The final VDGG record from their first era is probably the best (of that era). They find a happy medium between their crazy experimentation and Hammill’s theatrical performances. And they beat Yes to the punch, managing to release an LP with just three tracks on it.
Both “Lemmings” and “Man-Erg” are great mixtures of what the band does best – their cacophony of keyboards and electric sax with Hammill doing his thing. But those are both warm ups for the massive side-long track on the flip side, which embodies everything great about the band (as well as some of the things that aren’t awesome about it). It’s one of my favourite side-long tracks from a prog band – I’d probably put it in my top five.
This may be the band’s best album – it’s certainly very close – though it is probably not the best introduction to their blend of theatrical performances and virtuoso (but dense) playing. VDGG are my second favourit prog band and this album is one of the reasons why.
20. Faces: Long Player (9/10)
I’ve never heard their debut, but this record makes a very strong case for The Faces being the best pure Rock and Roll band in the world at the time (apologies to the Stones, who probably were, but who were, at least at this point, arguably more diverse than that) in addition to be a shocking left turn from both The Small Faces and The Jeff Beck Group (even though there’s that debut, which probably was the shocking turn).
I want to love this unconditionally, but I can’t. “I Feel So Good” is proof positive that live singalongs cannot translate onto record. If I skipped tracks when reviewing albums (and I don’t) I would skip it. I skip it when it comes on my iPod. I’d skip it if I was listening to this without reviewing it. It’s just entirely unnecessary.
Otherwise, one of the best rock and roll albums of the era.
21. Jethro Tull: Aqualung (9/10)
Tull’s most famous and most popular record, I think we can safely say, the first time they were truly a “progressive rock” band. Of all the Big 6, they were usually the least forward thinking but here there’s definitely more hall marks of the genre: the (loose) concept, the Renaissance music influences…
Before this record, there were literally three things that might have convinced you Tull were not just a very, very loud folk rock band (or a very, very folky hard rock band): the flute (of course, the flute!), and their occasional covers of jazz and Baroque pieces. That’s it. The rest of the music could hardly be called “progressive” and it’s always confused me why they were considered that, at least until this record.
This record is where it comes together and it’s hard to really recommend earlier Tull to people if you’re trying to get them into prog (and Tull were the most accessible of the Big 6, outside of maybe – maybe – the Floyd).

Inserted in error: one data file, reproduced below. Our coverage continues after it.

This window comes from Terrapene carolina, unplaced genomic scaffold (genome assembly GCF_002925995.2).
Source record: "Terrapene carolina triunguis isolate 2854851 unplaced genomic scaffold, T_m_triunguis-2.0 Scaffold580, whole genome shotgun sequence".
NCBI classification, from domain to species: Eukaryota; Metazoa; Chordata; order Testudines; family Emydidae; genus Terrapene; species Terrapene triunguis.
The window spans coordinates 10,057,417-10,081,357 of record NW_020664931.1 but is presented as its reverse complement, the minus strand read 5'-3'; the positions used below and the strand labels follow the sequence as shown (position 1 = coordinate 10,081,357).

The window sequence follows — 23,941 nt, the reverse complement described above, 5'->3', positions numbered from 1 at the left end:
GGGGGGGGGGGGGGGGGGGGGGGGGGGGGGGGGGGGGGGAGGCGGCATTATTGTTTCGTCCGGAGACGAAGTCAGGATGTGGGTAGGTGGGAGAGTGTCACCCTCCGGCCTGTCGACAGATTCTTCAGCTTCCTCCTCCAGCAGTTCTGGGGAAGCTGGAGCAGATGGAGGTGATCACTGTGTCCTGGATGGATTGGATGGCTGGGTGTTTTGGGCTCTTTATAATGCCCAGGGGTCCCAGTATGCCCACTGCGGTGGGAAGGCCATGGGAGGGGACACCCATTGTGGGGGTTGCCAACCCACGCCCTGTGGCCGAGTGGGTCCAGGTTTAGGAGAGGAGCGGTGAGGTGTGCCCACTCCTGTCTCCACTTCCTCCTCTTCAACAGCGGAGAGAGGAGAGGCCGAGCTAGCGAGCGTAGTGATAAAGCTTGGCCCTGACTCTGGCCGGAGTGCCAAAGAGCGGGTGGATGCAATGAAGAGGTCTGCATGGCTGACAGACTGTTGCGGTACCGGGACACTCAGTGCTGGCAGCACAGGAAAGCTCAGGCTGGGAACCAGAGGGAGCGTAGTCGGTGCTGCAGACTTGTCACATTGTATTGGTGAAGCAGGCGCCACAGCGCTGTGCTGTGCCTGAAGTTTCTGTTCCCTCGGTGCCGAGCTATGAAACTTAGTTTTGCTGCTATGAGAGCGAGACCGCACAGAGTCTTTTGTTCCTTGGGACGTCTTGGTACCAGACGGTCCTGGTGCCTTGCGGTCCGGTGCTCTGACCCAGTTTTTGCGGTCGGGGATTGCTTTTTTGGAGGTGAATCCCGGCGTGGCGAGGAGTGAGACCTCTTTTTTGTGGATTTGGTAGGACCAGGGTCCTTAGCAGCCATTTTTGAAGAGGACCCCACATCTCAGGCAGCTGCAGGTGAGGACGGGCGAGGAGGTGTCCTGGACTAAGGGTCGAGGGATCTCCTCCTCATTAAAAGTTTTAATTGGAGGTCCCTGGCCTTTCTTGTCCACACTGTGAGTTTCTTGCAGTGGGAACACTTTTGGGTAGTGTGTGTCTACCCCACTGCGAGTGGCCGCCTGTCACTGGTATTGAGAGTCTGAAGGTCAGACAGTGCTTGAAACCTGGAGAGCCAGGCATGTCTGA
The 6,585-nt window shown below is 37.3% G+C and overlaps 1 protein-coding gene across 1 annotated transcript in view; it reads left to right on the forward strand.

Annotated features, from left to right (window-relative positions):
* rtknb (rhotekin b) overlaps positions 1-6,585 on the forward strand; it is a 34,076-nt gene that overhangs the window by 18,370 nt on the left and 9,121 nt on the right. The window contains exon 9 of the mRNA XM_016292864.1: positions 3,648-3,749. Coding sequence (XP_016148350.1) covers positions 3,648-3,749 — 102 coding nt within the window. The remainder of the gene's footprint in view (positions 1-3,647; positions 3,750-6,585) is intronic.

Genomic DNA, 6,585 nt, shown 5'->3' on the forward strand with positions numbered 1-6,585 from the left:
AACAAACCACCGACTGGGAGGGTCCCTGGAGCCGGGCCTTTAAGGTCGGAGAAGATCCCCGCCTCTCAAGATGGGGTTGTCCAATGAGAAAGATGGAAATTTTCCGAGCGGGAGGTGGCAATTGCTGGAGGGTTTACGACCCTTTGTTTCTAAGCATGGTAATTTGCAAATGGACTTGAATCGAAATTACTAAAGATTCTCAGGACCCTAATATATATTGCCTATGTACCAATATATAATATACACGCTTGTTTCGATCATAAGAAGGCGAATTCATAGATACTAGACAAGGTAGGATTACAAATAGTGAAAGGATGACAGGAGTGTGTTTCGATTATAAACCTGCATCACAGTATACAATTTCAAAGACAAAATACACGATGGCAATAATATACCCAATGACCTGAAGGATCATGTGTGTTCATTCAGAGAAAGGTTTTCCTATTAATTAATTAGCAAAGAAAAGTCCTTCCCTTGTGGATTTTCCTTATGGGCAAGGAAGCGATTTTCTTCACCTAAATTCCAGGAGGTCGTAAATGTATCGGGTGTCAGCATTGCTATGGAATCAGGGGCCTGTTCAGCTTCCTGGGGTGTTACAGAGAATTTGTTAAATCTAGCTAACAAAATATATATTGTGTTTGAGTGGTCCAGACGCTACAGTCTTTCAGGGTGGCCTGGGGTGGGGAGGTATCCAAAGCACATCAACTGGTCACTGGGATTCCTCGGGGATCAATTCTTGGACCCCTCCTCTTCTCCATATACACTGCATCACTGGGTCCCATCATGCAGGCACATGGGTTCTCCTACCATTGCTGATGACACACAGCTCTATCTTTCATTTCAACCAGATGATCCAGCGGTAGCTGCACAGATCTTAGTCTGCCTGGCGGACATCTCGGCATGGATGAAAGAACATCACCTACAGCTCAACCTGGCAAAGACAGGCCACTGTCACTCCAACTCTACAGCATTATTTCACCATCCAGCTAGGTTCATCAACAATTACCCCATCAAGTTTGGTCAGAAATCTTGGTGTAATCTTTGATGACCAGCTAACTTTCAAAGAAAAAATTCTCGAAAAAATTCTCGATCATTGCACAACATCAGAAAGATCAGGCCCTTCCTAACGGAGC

This one’s a near masterpiece: mostly Anderson’s best (and most ambitious) songs to date with their most ambitious (and progressive) arrangements.
For me the main thing keeping it from being a masterpiece is Anderson’s lack of lyrics – an odd thing to say, given his verbosity – or the desire to stretch out songs with not enough lyrics: Anderson repeats lines way too many times for my liking and if the concept was so damn important, I don’t know why he didn’t flesh it out more (I know he could have, witness the next record).
But mostly an essential prog rock album.
22. Leonard Cohen: Songs of Love and Hate (9/10)
My first encounter with “classic” Cohen yields the following: Extremely depressing and dark lyrics – and a delivery that is almost anti-musical at times – and elaborate, sometimes almost “wall of sound” arrangements. It’s a bizarre combination one that reminds me slightly of a less musically ambitious, less boisterous, more obviously dark Forever Changes.
I feel like this is the kind of record that rewards many, many more listens than I have given it. Cohen’s lyrics are dense at times – not Dylan-dense by any means but dense compared to just about anyone else – and he is so willfully unwilling to make his music more accessible that it is something that warrants a great deal of attention.
But though I’m not sure I’ve given it enough listens, it’s pretty apparent to me that this is a near-classic, at bottom. And I am starting to understand the hype around perhaps the most famous songwriter I’ve somehow managed to ignore.
23. Yes: Fragile (9/10)
I am constantly internally debating what I think of this record:
On the one hand, it has some of the best Yes songs ever; three or four of the tracks are absolute classics and would belong on any Best Of compilation. They are really strong and the reason to listen to Yes is basically these four tracks and Close to the Edge.
On the other hand, there are the solo pieces, most of which are just filler. Squire’s piece is really cool – the birth of the “bass orchestra” – and Howe’s would be fine on a Howe solo album or something, but the others are just filler. Yeah, they do a better job of showing off their individual personalities than The Floyd, bub it’s still a really scattershot way of doing it, and keeps the album from being one of the very best prog rock records.